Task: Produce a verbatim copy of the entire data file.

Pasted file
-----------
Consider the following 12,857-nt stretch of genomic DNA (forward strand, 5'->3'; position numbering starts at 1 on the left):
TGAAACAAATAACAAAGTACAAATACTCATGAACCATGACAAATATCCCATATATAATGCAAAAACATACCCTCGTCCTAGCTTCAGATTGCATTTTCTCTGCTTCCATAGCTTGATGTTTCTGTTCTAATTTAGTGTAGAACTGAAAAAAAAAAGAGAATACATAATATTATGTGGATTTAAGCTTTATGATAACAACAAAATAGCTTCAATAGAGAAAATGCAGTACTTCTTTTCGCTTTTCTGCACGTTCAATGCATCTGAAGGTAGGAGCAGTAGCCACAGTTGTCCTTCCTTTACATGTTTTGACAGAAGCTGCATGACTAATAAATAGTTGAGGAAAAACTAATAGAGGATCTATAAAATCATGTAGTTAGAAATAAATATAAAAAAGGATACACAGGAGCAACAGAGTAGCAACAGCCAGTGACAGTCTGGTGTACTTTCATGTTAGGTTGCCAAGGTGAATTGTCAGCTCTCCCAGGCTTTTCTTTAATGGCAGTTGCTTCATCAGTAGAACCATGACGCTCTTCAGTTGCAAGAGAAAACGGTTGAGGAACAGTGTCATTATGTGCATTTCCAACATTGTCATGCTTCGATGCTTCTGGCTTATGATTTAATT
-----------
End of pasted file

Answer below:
Consider the following 12,857-nt stretch of genomic DNA (forward strand, 5'->3'; position numbering starts at 1 on the left):
TGAAACAAATAACAAAGTACAAATACTCATGAACCATGACAAATATCCCATATATAATGCAAAAACATACCCTCGTCCTAGCTTCAGATTGCATTTTCTCTGCTTCCATAGCTTGATGTTTCTGTTCTAATTTAGTGTAGAACTGAAAAAAAAAAGAGAATACATAATATTATGTGGATTTAAGCTTTATGATAACAACAAAATAGCTTCAATAGAGAAAATGCAGTACTTCTTTTCGCTTTTCTGCACGTTCAATGCATCTGAAGGTAGGAGCAGTAGCCACAGTTGTCCTTCCTTTACATGTTTTGACAGAAGCTGCATGACTAATAAATAGTTGAGGAAAAACTAATAGAGGATCTATAAAATCATGTAGTTAGAAATAAATATAAAAAAGGATACACAGGAGCAACAGAGTAGCAACAGCCAGTGACAGTCTGGTGTACTTTCATGTTAGGTTGCCAAGGTGAATTGTCAGCTCTCCCAGGCTTTTCTTTAATGGCAGTTGCTTCATCAGTAGAACCATGACGCTCTTCAGTTGCAAGAGAAAACGGTTGAGGAACAGTGTCATTATGTGCATTTCCAACATTGTCATGCTTCGATGCTTCTGGCTTATGATTTAATT